A new study brings hope for people with ALS. Immunotherapy may dramatically slow down the progression of the disease, it shows.
The neurodegenerative condition amyotrophic lateral sclerosis (ALS) affects nerve cells, which control the movement of muscles, in the brain and spinal cord.
In ALS, these cells deteriorate over time, which gradually leads to overall weakness, problems breathing, speaking, and swallowing.
Ultimately, the disease results in complete paralysis, respiratory failure, and death.
ALS — which is also known as Lou Gehrig’s disease, named after the famous baseball player who was diagnosed with the disease in the 1930s — is estimated to affect over 20,000 people in the United States at any given time.
Moreover, just over 6,000 people in the U.S. are thought to receive an ALS diagnosis every year.
For the time being, there is no cure for ALS. Current treatments delay the progression of the disease, but not by much.
The Food and Drug Administration (FDA) have so far approved two drugs to treat ALS: one extends life by 2–3 months but does not improve the symptoms, and one can help to delay the decline in daily functioning.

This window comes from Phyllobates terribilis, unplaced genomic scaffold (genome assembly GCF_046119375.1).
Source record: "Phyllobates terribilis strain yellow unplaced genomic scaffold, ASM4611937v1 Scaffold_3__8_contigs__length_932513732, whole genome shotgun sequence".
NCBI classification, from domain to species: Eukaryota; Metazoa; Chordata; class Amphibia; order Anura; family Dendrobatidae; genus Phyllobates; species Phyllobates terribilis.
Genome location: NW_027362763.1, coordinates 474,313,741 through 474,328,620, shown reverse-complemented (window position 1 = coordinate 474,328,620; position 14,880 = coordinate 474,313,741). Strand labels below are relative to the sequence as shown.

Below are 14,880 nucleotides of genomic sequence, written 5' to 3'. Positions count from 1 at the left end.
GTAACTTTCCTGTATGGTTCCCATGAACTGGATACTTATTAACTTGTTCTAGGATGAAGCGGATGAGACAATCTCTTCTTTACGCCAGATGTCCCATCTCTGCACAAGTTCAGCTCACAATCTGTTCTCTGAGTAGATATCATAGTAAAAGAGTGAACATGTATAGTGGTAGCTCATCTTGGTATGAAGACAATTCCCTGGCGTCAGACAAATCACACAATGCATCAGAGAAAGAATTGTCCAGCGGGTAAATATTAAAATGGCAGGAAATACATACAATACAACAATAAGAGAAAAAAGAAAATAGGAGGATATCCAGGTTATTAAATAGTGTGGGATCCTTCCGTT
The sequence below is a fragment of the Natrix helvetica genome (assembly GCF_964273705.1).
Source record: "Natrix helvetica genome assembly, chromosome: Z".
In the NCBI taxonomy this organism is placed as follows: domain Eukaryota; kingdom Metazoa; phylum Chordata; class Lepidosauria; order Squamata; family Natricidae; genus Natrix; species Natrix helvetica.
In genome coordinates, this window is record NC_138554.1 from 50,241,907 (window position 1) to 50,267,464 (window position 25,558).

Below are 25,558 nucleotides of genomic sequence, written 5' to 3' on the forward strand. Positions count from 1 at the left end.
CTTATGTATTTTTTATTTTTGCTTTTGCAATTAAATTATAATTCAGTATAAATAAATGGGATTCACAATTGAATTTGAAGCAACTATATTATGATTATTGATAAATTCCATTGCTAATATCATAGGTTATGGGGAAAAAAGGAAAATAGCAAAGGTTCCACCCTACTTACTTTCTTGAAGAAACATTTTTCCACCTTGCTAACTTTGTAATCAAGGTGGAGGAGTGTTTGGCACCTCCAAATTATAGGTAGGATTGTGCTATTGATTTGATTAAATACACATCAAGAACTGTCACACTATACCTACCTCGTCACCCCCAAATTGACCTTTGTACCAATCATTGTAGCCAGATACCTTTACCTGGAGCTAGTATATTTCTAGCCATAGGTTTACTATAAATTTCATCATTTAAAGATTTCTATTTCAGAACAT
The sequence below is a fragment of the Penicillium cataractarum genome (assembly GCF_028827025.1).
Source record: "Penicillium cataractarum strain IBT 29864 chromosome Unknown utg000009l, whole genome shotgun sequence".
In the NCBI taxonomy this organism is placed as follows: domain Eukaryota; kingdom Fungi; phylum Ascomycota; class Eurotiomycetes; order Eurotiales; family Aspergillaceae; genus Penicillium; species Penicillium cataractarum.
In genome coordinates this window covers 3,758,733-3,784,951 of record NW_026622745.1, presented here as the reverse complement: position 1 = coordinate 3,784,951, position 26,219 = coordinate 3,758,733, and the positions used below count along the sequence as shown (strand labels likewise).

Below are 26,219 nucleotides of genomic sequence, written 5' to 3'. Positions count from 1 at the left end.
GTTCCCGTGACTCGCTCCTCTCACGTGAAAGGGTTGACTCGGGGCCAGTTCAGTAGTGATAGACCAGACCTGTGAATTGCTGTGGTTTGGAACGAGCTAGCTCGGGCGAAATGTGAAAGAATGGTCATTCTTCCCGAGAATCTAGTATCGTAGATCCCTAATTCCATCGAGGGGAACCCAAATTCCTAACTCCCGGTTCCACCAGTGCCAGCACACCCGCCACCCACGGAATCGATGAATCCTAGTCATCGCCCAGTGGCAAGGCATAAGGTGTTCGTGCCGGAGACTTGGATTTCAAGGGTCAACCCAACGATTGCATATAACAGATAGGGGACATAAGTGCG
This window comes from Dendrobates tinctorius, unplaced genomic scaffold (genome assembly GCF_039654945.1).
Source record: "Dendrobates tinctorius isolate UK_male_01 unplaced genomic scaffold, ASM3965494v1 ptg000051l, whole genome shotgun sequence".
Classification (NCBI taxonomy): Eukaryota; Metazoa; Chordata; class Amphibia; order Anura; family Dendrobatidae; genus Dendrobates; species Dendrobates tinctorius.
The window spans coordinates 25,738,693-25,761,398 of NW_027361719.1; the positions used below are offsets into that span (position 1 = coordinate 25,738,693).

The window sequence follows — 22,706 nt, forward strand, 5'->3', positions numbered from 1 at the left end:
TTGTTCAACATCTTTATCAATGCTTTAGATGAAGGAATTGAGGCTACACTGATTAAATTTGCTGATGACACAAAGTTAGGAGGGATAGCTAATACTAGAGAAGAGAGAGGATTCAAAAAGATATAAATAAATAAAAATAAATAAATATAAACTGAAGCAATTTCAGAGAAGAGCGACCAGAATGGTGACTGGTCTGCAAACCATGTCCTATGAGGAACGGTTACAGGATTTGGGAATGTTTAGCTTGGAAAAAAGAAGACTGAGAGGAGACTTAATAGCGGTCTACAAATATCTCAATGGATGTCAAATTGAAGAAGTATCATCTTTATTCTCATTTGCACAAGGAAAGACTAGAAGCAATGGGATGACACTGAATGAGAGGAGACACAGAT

Breaking research, however, brings new hope for a more effective ALS treatment. Researchers led by neurologist Dr. Stanley H. Appel, co-director of the Houston Methodist Neurological Institute in Texas, examined the benefits of immunotherapy for people with this condition.
More specifically, the team injected a type of immune T cell called regulatory T cells (Tregs) into three ALS patients. This is the first time that this therapy has been investigated in humans.
The findings were published in the journal Neuroimmunology & Neuroinflammation.
Studying the role of Tregs in ALS
Tregs help to stave off the inflammation that characterizes ALS and speeds up the progression of the disease.
“We found,” notes Dr. Appel, “that many of our ALS patients not only had low levels of Tregs, but also that their Tregs were not functioning properly.”
So, the researchers hypothesized that increasing the levels of Tregs in three ALS patients would slow down the disease.
“We believed that improving the number and function of Tregs in these patients would affect how their disease progressed,” Dr. Appel says.